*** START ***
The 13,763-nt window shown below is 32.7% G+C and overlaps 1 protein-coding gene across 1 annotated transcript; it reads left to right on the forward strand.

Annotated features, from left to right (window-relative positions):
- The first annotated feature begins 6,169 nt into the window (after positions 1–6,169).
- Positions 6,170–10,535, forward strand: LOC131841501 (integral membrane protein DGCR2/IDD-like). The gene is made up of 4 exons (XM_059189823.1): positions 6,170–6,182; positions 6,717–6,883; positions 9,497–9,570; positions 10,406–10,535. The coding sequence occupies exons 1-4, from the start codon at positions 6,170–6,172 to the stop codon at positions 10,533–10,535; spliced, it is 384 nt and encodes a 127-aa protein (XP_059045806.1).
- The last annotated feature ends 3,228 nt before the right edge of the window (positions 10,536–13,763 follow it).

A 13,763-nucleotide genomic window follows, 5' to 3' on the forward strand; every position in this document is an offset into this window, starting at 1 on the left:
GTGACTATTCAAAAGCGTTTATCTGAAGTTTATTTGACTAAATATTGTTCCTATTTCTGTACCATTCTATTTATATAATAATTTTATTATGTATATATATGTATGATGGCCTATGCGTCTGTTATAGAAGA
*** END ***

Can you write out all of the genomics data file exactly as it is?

The 13,763-nt window shown below is 32.7% G+C and overlaps 1 protein-coding gene across 1 annotated transcript; it reads left to right on the forward strand.

Annotated features, from left to right (window-relative positions):
- The first annotated feature begins 6,169 nt into the window (after positions 1–6,169).
- Positions 6,170–10,535, forward strand: LOC131841501 (integral membrane protein DGCR2/IDD-like). The gene is made up of 4 exons (XM_059189823.1): positions 6,170–6,182; positions 6,717–6,883; positions 9,497–9,570; positions 10,406–10,535. The coding sequence occupies exons 1-4, from the start codon at positions 6,170–6,172 to the stop codon at positions 10,533–10,535; spliced, it is 384 nt and encodes a 127-aa protein (XP_059045806.1).
- The last annotated feature ends 3,228 nt before the right edge of the window (positions 10,536–13,763 follow it).

A 13,763-nucleotide genomic window follows, 5' to 3' on the forward strand; every position in this document is an offset into this window, starting at 1 on the left:
GTGACTATTCAAAAGCGTTTATCTGAAGTTTATTTGACTAAATATTGTTCCTATTTCTGTACCATTCTATTTATATAATAATTTTATTATGTATATATATGTATGATGGCCTATGCGTCTGTTATAGAAGA